Trinidad part 3: Grande Riviere: June 20th-22nd 2017   Leave a comment

This post covers our final destination on the Lesser Antilles and Trinidad tour, the area around the small town of Grande Riviere on the north-east coast of Trinidad.


As I described in the last post in late in the afternoon when we arrived at our lodge at Grande Riviere we found there was no electricity due to the previous nights cyclone and therefore no aircon and little water supply. Power was restored about lunchtime the following day.


There was just enough time before it got dark to admire the sunset ….


…. as the lodge was situated right next to the beach and you had a great view from the balcony.


Apart from a few Frigatebirds, vultures and a single Osprey there wasn’t much to see on the beach during the day although that would change big time when we ventured out first thing in the morning or at night.


A White-tiped Dove was seen near the lodge but our main ornithological interest lay ….


…. in the hills behind the town.


Our main reason for coming to Grande Riviere was to see Trinidad’s other endemic bird, Trinidad Piping Guan.


A large garden above the town held a small group of these impressive cracids and we all had excellent views.


Other birds seen in the area included Fork-tailed Flycatcher, this bird has a shorter tail than most, either the feathers are old and have broken off or are new and are still growing!


Skulking deep in cover we located this White-bellied Antbird.


Overhead was a Rufous-browed Peppershrike, which isn’t a shrike at all but a vireo.


It looks like a kiskidee but has a stonking bill, the appropriately name Boat-billed Flycatcher.


The largely diurnal Ferruginous Pygmy-owl, which has a range that extends from Arizona and Texas all the way south to Argentina.


Short-tailed Swifts shot by overhead ….


…. and skywatching revealed the presence of the lovely White Hawk ….


…. and several Common Black Hawks.


They must have been displaying or driving off an intruder as one would often sweep low with its undercarriage down but yet made no attempt to land.


Whilst we were watching all these birds up the hill our local man Kenny returned to the lodge and tried to locate where the rare and elusive Lilac-tailed Parrotlets were coming to roost. After a while he returned with a smile on his face and we all bundled into the minibus and got back in time to see these gorgeous little parrots. They were high up in a tree and photography was difficult but you can see the lilac tail on one of the four birds illustrated. A great find Kenny. Along with the two endemics plus Tufted Coquette and Green-throated Mango this meant I had five life birds on Trinidad – plus one very good mammal.


However good the birds were I’m afraid they were overshadowed by a reptile, and what a reptile, the fourth largest in the world (and the only one in the top ten largest reptiles that isn’t a crocodilian). On both morning at Grande Riviere we left the accommodation just before dawn ….


…. and searched the beach for evidence of these giants.


It didn’t take long, along with a group of students from the USA we soon located the last of the previous night’s Leatherback Turtle females crawling back to the sea after laying eggs in the sand.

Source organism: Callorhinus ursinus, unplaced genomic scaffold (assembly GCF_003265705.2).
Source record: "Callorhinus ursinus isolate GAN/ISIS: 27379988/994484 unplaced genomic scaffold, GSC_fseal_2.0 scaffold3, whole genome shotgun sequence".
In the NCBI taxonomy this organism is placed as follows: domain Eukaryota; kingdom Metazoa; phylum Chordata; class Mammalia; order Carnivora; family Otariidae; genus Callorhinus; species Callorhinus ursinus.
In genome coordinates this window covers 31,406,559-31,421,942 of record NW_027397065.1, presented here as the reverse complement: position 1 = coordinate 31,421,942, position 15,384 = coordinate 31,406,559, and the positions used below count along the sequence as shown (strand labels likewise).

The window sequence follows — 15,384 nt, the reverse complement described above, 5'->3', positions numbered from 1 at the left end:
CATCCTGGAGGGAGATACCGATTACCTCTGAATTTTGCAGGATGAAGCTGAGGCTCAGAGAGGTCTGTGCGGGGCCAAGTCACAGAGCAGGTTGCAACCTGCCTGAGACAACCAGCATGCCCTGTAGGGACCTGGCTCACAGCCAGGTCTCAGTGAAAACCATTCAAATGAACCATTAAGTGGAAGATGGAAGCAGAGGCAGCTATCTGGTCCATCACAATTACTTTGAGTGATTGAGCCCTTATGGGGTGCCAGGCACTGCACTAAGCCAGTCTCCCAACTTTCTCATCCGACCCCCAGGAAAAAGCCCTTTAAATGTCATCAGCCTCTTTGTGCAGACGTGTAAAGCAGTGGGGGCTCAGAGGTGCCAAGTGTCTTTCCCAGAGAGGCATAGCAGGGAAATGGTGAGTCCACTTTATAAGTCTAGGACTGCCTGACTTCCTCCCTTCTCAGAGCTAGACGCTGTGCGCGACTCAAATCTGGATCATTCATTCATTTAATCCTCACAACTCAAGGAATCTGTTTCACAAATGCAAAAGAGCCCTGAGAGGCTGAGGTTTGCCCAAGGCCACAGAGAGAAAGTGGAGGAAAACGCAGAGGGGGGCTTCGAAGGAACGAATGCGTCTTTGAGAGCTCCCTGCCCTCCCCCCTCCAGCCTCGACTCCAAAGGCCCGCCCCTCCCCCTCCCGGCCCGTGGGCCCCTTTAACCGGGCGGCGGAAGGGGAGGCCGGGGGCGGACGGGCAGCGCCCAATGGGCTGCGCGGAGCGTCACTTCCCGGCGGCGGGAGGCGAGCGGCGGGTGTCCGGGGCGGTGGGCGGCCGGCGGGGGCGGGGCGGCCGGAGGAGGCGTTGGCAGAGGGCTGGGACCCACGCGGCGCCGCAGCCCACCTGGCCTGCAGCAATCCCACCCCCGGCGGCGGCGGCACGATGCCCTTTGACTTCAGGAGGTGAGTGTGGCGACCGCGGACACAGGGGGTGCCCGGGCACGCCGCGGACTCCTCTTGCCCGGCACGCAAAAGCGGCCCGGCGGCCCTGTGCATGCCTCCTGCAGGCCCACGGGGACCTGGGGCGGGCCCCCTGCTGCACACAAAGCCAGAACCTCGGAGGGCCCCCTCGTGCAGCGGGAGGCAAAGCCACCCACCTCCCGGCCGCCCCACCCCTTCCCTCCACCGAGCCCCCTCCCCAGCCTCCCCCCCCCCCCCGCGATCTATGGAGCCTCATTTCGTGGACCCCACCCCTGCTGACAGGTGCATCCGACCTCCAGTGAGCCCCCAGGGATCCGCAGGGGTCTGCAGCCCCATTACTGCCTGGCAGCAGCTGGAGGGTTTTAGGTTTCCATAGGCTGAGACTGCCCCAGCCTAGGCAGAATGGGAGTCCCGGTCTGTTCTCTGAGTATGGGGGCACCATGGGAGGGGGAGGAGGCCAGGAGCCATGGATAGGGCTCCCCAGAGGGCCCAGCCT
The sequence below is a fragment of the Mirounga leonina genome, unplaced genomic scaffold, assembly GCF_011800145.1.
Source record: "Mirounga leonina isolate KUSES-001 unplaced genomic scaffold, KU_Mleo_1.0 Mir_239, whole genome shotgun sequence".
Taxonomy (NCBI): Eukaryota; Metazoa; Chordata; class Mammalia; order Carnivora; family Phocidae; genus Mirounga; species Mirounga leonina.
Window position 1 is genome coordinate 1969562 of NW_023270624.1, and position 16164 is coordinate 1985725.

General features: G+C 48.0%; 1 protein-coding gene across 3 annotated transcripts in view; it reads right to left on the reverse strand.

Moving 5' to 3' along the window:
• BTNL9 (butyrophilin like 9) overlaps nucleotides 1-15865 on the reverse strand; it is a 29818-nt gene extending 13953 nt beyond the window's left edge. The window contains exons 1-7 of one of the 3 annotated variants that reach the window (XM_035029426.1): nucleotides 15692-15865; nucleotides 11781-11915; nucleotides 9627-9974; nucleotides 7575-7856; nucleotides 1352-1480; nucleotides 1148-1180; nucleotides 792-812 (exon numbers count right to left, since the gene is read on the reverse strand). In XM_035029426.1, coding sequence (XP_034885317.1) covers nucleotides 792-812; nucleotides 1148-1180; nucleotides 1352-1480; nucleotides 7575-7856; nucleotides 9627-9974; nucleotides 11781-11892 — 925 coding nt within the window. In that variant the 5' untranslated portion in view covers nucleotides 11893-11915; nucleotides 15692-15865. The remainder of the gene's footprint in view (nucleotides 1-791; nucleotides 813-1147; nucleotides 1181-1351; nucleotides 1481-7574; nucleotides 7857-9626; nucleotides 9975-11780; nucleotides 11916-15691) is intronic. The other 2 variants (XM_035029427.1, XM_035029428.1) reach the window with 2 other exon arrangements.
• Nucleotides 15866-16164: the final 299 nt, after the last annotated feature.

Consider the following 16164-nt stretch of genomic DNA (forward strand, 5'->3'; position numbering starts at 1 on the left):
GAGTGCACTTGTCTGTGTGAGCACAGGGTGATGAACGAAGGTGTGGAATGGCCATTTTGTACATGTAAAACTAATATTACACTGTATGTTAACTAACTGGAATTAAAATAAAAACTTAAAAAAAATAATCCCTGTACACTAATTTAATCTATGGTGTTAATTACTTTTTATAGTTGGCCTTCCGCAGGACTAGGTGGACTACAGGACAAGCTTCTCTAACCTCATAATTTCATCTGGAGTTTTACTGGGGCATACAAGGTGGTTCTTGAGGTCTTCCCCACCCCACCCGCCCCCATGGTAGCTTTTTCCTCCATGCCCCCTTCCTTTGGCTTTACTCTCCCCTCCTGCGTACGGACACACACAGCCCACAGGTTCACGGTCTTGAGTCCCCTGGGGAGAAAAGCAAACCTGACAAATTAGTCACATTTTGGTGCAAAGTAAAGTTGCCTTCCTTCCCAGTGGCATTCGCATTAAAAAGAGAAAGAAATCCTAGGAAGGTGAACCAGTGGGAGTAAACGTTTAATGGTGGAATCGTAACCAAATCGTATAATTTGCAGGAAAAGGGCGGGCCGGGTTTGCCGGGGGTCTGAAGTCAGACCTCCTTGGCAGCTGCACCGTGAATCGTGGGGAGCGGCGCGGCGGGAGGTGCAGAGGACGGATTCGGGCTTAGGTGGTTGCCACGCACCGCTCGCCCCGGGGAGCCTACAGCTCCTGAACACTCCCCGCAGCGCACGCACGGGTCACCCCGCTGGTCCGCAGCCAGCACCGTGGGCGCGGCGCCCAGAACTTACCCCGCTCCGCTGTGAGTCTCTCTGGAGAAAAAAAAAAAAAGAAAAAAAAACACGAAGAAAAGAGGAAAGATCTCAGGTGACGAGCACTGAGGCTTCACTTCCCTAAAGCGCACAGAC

Although sometimes the crawl was a bit erratic.


They seemed completely oblivious to us, although I think this young lady might be approaching a bit too close.


As I said above they are considered the fourth largest reptile in the world after Saltwater, Nile and Orinoco Crocodiles. Males are considerably bigger than females weighing as much as 650kg (heavier ones have been claimed but not verified). Females (of course all the adult individuals we saw were females) may be about half that weight. Although nesting occurs or has occurred in the Caribbean/Central America, Africa and the Far East the majority of important nesting sites are now in the Caribbean, indeed the largest nesting site in the world in Malaysia has been totally destroyed because all the eggs were harvested for food.


The beach was covered in Black Vultures looking for late emerging hatchlings and unearthed eggs.


Although it may seem like the vultures are digging up the eggs the majority of eggs on the surface are due to turtles accidentally uncovering previously laid eggs as they dig pits in which to deposit their own.


Whilst we were watching the adults, hatchlings from earlier layings were erupting out of the sand at our feet,


It was strange to see a patch of sand suddenly quiver and and then see tiny turtles appear ….


…. and immediately head off to the sea.


Many fall prey to the Black Vultures and the local dogs ….


…. but at least this little fella made it ….


…. but then of course it had to navigate the pounding surf and the Frigatebirds. Its estimated that less than one in a thousand hatchlings will reach maturity.


You were not allowed (quite understandably) to wander the beach at night looking for laying turtles. However for a small fee a ranger equipped with a red torch would take groups out to see these leviathans laying. They appeared to be completely unaware of us and seemed to be in a trance.


The pit is dug with the hind flippers and then the female lays a clutch of about 100 eggs.


The best time for the hatchlings to emerge is at night when predators aren’t present, but there is one major disadvantage to this. The hatchlings have evolved to head towards the any light source as the sea is usually brighter than the land at night. This doesn’t account however for man-made light pollution, clearly not a problem when turtles first evolved in the Cretaceous period, 110 million years ago. On our second night (but not our first as we had no electricity then) we were suddenly aware that the dining area was being invaded by hatchlings. Several children present and the staff collected three boxes of hatchlings which were then taken to the sea by one of the rangers. At least this boxful will avoid the vultures and the dogs.